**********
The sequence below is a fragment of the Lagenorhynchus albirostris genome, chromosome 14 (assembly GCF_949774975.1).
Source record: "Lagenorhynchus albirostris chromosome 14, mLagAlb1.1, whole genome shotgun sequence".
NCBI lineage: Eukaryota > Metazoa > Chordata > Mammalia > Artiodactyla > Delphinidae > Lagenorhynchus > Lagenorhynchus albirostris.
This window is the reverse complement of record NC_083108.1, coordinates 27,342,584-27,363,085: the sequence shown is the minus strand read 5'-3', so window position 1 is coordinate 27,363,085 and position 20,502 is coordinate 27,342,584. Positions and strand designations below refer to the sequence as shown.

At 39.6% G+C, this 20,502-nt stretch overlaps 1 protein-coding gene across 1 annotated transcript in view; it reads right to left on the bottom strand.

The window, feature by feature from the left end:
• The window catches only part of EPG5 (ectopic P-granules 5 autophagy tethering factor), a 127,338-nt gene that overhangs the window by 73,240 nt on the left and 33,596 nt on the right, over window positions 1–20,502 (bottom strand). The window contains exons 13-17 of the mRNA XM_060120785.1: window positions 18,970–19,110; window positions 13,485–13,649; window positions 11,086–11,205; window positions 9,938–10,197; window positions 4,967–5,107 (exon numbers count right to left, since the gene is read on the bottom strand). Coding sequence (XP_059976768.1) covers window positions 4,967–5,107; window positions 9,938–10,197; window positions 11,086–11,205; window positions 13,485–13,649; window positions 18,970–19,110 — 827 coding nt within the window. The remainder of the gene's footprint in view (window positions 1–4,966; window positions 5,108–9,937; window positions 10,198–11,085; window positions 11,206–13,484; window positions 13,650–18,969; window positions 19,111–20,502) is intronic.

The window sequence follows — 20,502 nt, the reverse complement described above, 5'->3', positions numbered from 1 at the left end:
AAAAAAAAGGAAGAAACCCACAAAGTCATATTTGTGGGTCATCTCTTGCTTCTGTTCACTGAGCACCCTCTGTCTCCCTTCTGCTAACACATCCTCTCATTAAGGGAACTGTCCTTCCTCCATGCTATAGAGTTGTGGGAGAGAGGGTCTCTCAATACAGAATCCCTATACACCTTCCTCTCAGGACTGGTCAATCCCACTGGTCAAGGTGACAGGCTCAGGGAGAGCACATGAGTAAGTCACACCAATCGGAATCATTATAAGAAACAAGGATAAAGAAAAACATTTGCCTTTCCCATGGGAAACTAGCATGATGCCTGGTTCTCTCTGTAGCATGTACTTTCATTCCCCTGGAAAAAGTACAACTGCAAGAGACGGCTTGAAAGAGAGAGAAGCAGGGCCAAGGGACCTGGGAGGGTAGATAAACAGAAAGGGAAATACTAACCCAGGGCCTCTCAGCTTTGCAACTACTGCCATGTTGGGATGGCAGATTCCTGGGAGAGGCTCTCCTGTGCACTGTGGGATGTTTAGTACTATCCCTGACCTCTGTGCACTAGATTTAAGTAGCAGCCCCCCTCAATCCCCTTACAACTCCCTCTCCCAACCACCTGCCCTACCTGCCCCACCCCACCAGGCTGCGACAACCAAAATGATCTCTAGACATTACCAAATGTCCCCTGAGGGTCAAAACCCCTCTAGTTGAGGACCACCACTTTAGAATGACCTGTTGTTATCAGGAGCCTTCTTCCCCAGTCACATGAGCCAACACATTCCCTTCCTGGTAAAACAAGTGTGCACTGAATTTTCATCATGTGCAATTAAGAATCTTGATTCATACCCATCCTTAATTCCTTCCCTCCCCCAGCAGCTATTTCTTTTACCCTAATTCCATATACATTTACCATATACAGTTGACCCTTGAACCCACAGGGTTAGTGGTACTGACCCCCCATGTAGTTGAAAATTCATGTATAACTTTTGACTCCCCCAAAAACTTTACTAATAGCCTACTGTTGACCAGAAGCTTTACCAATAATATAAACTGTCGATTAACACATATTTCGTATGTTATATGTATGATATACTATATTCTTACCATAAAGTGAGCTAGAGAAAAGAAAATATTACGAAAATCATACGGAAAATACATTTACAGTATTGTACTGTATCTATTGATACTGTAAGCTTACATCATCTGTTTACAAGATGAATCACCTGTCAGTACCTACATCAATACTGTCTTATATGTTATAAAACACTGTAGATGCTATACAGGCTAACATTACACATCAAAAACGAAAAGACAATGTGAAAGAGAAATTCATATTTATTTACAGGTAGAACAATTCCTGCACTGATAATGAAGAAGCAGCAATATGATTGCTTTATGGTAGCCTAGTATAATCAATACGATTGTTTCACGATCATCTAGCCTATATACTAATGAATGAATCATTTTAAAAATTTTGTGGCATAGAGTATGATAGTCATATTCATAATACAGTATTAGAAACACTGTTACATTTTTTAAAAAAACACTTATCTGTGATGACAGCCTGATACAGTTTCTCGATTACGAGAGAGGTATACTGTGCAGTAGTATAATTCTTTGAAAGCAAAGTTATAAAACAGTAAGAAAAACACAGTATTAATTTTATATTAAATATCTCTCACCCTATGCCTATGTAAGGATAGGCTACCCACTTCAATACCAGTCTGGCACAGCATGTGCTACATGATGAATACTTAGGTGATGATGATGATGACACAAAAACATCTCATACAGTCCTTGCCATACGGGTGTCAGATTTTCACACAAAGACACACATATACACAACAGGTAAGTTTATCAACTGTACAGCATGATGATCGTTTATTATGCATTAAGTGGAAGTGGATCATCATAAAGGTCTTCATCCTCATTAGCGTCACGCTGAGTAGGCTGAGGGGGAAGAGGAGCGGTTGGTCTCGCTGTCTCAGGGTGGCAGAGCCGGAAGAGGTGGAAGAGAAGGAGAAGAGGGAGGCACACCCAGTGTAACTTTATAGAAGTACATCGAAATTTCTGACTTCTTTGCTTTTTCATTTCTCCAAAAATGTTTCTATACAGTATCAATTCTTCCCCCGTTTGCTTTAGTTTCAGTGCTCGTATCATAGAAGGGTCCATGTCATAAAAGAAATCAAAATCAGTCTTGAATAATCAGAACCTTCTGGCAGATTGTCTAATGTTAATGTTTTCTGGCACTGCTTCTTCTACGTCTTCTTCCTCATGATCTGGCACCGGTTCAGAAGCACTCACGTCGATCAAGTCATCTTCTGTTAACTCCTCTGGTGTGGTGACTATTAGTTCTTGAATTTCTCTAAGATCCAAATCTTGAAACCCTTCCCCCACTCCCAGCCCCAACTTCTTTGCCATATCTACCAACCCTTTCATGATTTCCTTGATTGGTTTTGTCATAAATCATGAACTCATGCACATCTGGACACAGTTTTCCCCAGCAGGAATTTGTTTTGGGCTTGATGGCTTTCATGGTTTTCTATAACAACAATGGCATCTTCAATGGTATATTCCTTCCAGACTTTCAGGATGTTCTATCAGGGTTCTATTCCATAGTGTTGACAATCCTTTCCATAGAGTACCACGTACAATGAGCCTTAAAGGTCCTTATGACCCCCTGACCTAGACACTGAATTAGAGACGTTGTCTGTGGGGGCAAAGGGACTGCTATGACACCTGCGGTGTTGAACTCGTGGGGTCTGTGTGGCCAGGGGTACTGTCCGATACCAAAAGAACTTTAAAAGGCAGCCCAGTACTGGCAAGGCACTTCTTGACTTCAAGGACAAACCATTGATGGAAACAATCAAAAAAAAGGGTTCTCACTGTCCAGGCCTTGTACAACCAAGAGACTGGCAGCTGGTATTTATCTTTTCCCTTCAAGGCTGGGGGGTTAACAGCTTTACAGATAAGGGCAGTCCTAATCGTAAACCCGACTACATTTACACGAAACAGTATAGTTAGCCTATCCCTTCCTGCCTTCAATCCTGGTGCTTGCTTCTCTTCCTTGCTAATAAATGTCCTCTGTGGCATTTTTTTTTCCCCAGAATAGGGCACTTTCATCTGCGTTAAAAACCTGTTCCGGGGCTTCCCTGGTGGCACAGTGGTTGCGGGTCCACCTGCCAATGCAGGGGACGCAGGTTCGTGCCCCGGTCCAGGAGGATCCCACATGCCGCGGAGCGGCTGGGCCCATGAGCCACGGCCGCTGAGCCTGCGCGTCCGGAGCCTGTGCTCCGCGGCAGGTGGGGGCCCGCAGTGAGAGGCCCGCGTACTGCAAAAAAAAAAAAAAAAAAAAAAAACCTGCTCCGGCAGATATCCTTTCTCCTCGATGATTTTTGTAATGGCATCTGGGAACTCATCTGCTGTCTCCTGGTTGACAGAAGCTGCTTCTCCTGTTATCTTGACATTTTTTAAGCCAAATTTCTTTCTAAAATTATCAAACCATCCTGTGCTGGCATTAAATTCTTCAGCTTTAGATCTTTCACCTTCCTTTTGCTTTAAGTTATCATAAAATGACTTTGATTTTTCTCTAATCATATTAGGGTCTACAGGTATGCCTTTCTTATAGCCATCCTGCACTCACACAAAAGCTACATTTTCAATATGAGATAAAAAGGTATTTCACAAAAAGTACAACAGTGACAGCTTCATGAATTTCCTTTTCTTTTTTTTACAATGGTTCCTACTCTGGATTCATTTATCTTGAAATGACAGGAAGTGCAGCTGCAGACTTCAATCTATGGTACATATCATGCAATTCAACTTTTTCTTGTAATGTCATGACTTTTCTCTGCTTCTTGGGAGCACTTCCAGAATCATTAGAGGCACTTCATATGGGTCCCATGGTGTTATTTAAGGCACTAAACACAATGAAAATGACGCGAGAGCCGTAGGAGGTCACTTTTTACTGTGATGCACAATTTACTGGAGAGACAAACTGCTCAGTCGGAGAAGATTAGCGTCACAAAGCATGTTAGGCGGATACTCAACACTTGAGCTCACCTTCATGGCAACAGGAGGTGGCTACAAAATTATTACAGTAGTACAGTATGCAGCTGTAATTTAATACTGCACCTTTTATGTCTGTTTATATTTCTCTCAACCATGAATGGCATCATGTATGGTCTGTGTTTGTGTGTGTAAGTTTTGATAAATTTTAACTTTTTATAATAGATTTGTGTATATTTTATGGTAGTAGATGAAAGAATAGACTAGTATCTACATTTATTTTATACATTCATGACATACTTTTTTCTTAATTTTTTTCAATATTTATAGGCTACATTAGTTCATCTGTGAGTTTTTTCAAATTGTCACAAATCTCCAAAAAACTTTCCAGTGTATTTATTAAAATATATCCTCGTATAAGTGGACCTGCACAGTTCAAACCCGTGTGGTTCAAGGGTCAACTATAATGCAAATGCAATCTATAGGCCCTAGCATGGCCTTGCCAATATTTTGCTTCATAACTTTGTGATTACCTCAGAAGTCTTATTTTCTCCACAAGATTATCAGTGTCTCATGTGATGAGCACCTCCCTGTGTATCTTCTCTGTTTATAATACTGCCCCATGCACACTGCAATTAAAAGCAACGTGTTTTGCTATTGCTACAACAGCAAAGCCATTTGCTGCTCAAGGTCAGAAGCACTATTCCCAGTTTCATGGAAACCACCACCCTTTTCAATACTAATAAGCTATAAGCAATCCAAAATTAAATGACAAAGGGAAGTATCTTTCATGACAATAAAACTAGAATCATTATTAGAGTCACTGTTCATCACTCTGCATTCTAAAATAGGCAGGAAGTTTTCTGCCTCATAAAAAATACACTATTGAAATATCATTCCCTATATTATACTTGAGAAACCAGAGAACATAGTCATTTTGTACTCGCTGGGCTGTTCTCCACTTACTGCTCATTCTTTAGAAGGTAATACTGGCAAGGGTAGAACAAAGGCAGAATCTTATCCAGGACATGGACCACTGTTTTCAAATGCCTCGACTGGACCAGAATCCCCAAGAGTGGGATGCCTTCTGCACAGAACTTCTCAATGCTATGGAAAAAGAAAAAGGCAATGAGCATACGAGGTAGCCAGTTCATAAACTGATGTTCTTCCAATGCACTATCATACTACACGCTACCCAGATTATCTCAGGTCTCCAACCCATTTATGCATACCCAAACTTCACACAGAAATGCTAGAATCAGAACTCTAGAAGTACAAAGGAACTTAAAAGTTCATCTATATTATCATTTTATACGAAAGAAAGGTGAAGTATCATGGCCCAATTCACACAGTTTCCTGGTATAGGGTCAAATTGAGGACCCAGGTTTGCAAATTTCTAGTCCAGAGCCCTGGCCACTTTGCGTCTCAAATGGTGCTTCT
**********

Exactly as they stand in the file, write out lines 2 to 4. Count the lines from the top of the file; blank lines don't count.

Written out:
Source record: "Lagenorhynchus albirostris chromosome 14, mLagAlb1.1, whole genome shotgun sequence".
NCBI lineage: Eukaryota > Metazoa > Chordata > Mammalia > Artiodactyla > Delphinidae > Lagenorhynchus > Lagenorhynchus albirostris.
This window is the reverse complement of record NC_083108.1, coordinates 27,342,584-27,363,085: the sequence shown is the minus strand read 5'-3', so window position 1 is coordinate 27,363,085 and position 20,502 is coordinate 27,342,584. Positions and strand designations below refer to the sequence as shown.